Axid (nizatidine) drug recalled due to presence of NDMA
- Starting date:
- May 1, 2020
- Type of communication:
- Source of recall:
- Health Canada
- General Public
- Identification number:
Last updated: 2020-05-01
Axid (nizatidine), a prescription drug used to treat ulcers in the stomach and intestine, as well as heartburn.
The Pendopharm Division of Pharmascience Inc. is recalling two lots of Axid from the Canadian market as a precautionary measure, after they were found to contain a nitrosamine impurity, N-nitrosodimethylamine (NDMA), at the maximum acceptable limit.
What to do:
Check the lot number on your product, or contact your pharmacist, to determine whether any of your products are subject to this recall. Talk to your health care provider if you have taken the recalled product and have any concerns about your health. You should not stop taking your medication without first discussing options with your health care provider.
The Pendopharm Division of Pharmascience Inc. is recalling two lots of Axid (nizatidine) from the Canadian market, as they contain a nitrosamine impurity, N-nitrosodimethylamine (NDMA), which is a probable human carcinogen, at the maximum acceptable limit. Axid is a prescription drug used to treat ulcers in the stomach and intestine, as well as heartburn.
Test results show that NDMA levels may increase over time for some nizatidine products. The NDMA levels in the two lots being recalled are not higher than acceptable limits at this time, but they could increase with time. As a result, Pendopharm is recalling these lots of Axid from the Canadian market.
NDMA is classified as a probable human carcinogen. We are all exposed to low levels of nitrosamines through a variety of foods (such as smoked and cured meats, dairy products and vegetables), drinking water and air pollution. NDMA is not expected to cause harm when ingested at low levels. A person taking a drug that contains NDMA at or below the acceptable level every day for 70 years is not expected to have an increased risk of cancer.
In December 2019, Health Canada communicated that it was assessing the issue of NDMA in nizatidine, after U.S. Food and Drug Administration testing detected NDMA in nizatidine.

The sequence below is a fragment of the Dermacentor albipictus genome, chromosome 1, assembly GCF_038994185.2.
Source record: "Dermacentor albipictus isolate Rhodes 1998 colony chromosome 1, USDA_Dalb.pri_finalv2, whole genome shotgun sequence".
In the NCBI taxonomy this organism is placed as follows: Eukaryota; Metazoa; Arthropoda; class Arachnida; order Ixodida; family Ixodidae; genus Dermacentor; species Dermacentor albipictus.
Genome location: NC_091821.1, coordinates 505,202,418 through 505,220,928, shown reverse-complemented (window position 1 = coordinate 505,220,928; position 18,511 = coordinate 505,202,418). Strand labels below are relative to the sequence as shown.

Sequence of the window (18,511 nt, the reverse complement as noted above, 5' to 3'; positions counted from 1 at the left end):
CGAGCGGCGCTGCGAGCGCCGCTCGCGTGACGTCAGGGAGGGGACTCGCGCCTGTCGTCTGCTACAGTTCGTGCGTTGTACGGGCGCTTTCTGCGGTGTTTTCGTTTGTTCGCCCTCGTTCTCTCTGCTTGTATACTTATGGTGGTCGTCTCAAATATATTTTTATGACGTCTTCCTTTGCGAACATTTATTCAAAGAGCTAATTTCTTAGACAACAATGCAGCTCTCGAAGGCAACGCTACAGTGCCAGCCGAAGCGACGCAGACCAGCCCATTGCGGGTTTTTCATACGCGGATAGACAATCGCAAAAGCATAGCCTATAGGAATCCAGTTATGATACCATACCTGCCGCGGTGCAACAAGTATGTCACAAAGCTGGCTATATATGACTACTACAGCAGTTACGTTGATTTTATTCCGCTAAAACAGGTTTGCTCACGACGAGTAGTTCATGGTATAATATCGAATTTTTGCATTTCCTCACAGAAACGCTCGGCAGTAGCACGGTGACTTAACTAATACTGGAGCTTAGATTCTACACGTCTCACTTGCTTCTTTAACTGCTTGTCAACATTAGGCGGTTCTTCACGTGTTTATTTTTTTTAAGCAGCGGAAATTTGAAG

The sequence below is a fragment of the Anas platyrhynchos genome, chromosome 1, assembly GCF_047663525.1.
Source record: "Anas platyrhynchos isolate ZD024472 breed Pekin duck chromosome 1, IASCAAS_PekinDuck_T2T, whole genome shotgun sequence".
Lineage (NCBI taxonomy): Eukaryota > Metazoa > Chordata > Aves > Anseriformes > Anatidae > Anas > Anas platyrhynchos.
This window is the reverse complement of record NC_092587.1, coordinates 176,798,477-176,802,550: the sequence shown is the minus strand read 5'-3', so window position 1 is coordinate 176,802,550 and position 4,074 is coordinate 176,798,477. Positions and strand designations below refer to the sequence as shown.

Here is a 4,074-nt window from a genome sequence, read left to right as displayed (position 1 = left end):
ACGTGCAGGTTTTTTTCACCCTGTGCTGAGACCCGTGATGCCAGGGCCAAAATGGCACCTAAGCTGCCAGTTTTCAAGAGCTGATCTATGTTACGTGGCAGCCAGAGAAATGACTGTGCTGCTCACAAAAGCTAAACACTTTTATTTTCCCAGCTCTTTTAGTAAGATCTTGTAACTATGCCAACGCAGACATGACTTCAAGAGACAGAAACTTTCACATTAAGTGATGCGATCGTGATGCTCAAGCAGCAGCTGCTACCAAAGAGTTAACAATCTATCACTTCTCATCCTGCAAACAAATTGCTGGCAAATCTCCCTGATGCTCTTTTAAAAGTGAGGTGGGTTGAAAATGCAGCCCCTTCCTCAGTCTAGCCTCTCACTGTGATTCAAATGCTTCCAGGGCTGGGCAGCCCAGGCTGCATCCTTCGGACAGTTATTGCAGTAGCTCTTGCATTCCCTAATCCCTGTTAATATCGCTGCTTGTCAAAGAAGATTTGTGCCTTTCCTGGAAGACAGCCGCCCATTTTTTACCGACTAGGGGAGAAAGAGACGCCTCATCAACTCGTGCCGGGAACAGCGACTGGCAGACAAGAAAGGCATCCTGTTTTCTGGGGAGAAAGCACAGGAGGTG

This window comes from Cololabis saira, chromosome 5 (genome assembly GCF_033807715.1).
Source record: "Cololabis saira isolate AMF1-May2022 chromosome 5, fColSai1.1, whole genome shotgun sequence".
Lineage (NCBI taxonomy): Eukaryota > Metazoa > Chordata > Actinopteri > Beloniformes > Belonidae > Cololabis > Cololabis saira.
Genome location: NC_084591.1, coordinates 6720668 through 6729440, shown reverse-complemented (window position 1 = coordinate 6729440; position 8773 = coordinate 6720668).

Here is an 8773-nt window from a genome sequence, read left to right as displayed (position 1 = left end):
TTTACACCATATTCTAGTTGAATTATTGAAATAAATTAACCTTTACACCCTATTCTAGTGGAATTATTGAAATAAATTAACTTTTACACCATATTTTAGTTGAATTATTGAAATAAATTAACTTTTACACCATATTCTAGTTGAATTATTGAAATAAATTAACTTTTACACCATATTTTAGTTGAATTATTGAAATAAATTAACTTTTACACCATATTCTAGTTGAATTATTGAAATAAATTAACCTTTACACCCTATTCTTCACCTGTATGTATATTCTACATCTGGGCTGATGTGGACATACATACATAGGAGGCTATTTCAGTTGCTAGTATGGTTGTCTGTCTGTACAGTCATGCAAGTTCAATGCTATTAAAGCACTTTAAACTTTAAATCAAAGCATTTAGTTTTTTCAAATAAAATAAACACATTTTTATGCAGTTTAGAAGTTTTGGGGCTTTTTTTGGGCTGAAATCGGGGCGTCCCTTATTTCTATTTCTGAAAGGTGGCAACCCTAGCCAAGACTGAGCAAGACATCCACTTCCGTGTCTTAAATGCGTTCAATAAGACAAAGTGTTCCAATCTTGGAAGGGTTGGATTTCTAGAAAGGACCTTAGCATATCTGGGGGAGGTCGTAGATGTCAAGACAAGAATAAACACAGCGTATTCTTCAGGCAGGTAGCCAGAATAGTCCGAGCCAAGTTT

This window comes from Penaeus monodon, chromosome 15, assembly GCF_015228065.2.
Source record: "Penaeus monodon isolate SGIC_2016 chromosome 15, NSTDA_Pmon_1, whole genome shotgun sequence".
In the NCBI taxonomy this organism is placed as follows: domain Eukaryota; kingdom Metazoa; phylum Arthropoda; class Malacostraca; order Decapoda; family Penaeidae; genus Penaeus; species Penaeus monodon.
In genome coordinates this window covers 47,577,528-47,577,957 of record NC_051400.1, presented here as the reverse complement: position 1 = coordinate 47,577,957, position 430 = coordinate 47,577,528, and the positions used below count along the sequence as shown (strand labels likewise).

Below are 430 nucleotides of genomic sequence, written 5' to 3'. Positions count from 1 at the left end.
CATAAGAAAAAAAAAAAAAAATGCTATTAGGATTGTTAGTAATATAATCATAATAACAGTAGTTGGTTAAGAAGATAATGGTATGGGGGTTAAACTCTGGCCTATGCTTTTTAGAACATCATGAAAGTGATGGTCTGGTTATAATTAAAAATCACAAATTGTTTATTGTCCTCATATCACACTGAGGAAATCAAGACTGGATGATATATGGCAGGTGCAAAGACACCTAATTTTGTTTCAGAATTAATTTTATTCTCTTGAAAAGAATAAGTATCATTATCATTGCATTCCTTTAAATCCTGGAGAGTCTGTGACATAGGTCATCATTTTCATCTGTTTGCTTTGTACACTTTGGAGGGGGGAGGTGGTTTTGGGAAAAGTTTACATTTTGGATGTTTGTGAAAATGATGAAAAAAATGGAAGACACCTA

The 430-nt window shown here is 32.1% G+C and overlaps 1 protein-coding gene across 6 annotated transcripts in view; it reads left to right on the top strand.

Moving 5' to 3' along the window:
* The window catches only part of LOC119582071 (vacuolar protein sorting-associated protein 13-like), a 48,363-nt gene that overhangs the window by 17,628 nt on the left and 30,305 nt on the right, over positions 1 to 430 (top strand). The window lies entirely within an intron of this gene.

Health Canada has been working to address the issue of NDMA and other nitrosamine impurities found in certain medications since the summer of 2018. Health Canada continues to work closely with international regulatory partners to address the issue. The Department will take action if a new risk to Canadians is identified, and will continue to inform the public of new safety information.
Should any additional recalls be necessary, Health Canada will update the table below and inform Canadians.
Who is affected
Patients who are taking, or who have taken, Axid (nizatidine) 150mg, or patients who have obtained this product from a pharmacy.
The following is a list of Axid drugs is being recalled in Canada at this time:
|Company||Product Name/Active Pharmaceutical Ingredient (API)||DIN||Strength||Lot||Expiry|
|Pendopharm Division of Pharmascience Inc.||AXID CAPS 100||00778338||150mg||616927||31-08-2020|
What consumers should do
- Check the lot number on your Axid product, or contact your pharmacist, to determine whether any of your product is subject to this recall.
- Individuals taking a prescription nizatidine drug, including a recalled product, should not stop taking it unless they have spoken to their health care provider and obtained alternative treatment, as the risk of not treating the condition may be greater than the risk related to NDMA exposure.
- Contact your health care provider if you have taken a nizatidine product and you have concerns about your health.
- Contact Pendopharm Division of Pharmascience Inc. toll-free at 1-888-550-6060 or by email at email@example.com
- Report any health product adverse events or complaints to Health Canada
What Health Canada is doing
Health Canada is monitoring the recall and verifying that the company has effectively addressed the issue. Should additional safety concerns be identified, Health Canada will take appropriate action and inform Canadians, as necessary.
- Health Canada updates Canadians on its ongoing assessment of nitrosamine impurities in certain drugs
- Impurities found in certain angiotensin II receptor blocker (ARB) products, also known as sartans
- Multiple recalls of ranitidine drugs; request to stop distribution remains in place while Health Canada continues to assess NDMA
- Health Canada evaluating NDMA in metformin drugs